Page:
MR. LOCKHART: Jim, I've read the article, and I didn't take that from the article.


Q Well, but isn't she -- she is saying, in fact, that there have been a number of infidelities in her marriage, is she not?

MR. LOCKHART: Well, I think the article speaks for itself.

Q Well, but if that is the case, the President has always denied that. How can the President be comfortable with his wife --

MR. LOCKHART: Well, you're now putting words in everybody's mouth, so -- I think the article speaks for itself. John?

Q Joe, let me just get specific about Gennifer Flowers. The President, who was not the President at the time, made the statement in '92, this was a woman I did not sleep with, denying any sexual allegations. Later on in testimony he acknowledged he had had a one-time only sexual relationship with Gennifer Flowers.

Mrs. Clinton, in the interview in Talk, refers to Gennifer Flowers and talks about it, after the Gennifer episode she thought he had -- and I'm paraphrasing here -- cleaned up his act, so to speak. This indicates that she knew about Gennifer Flowers at a time when he was publicly denying it. So she did know.

MR. LOCKHART: I don't have the slightest idea.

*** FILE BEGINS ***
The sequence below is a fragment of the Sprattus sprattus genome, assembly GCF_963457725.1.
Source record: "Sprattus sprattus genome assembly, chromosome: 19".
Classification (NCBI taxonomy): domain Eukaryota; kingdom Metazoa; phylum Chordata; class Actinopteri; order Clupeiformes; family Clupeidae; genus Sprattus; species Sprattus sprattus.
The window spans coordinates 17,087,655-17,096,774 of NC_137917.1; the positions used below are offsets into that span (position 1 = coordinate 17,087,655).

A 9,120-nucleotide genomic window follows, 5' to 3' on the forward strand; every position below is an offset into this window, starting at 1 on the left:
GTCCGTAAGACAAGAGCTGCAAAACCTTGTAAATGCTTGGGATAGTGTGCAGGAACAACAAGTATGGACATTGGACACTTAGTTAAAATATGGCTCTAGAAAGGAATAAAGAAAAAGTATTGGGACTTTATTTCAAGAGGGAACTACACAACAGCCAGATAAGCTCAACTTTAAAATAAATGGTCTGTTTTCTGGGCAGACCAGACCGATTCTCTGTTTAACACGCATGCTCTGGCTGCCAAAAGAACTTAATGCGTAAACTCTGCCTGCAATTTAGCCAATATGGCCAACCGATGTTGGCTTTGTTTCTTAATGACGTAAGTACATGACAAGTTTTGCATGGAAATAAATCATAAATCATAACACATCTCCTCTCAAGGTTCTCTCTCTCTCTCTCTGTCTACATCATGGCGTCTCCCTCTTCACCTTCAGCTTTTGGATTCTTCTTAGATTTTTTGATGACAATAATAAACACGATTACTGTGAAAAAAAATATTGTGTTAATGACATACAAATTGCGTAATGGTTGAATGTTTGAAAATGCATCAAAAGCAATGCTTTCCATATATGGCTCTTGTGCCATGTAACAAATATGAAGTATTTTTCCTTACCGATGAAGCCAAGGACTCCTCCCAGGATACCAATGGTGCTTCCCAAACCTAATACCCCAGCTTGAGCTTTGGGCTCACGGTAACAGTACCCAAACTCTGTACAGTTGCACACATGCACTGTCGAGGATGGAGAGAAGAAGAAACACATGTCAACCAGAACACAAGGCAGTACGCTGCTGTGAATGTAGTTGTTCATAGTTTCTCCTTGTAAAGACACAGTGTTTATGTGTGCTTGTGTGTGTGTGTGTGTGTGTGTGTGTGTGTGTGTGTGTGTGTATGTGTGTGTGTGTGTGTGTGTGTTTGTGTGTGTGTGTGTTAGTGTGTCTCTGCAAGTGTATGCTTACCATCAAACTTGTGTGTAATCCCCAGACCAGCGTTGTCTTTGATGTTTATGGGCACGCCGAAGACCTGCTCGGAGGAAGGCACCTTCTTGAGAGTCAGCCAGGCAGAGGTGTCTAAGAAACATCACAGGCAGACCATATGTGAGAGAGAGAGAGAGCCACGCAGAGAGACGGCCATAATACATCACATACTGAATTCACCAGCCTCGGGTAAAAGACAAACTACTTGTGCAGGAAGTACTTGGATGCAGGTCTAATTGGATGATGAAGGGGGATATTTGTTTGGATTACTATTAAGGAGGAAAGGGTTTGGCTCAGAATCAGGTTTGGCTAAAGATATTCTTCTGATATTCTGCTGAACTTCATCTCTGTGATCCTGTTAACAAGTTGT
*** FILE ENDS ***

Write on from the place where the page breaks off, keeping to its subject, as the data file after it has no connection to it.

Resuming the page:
Next question.

Q Was there -- some people think that she wanted to get this out now to sort of preemptively take this stance before the politics of New York State get going. Was there, in your assessment, some sort of political strategy in here decision to talk about this right now?

MR. LOCKHART: None that I know of. It's a legitimate question to put to her spokesperson, but there's none that I know of.

Q Do you know why she did this now?

MR. LOCKHART: I think Marsha Berry did a good job of explaining yesterday, and I'll repeat what she said because I don't know anything more about it -- is that this was someone that she was talking to she felt comfortable with and who asked some questions and she answered them.

Q But George Stephanopoulos yesterday said the White House staff, meaning you, were blind-sided. Were you?

MR. LOCKHART: No. I understood from the First Lady's staff a couple weeks ago that she had talked to the magazine, that there would be an article coming out that I should look out for. (Laughter.)

Q Did they give you a sense of what would be in it?

MR. LOCKHART: No, I didn't press. I think they do a pretty good job of keeping us informed.

Q Let me see if I've got this straight. Your view is that the article does not assert that the President has had a long history of infidelities and does not assert that the President was the victim of child abuse in some form or fashion?

MR. LOCKHART: Certainly on the child abuse it asserts the facts, what's been talked about, that the President had difficulties within his family. These are well known. These are things that have been gone over, and cross-examined, and psychoanalyzed by many who are unprepared or unqualified to do so. But they've all been done.

Q But the person closest to him in life is referring to it as child abuse.

MR. LOCKHART: Read the article. And I think you'll -- read the article and look at the sentence, and I think you might take a different view than what you've just said.

Q Would trauma be a better word than abuse? Would trauma be a better word than abuse?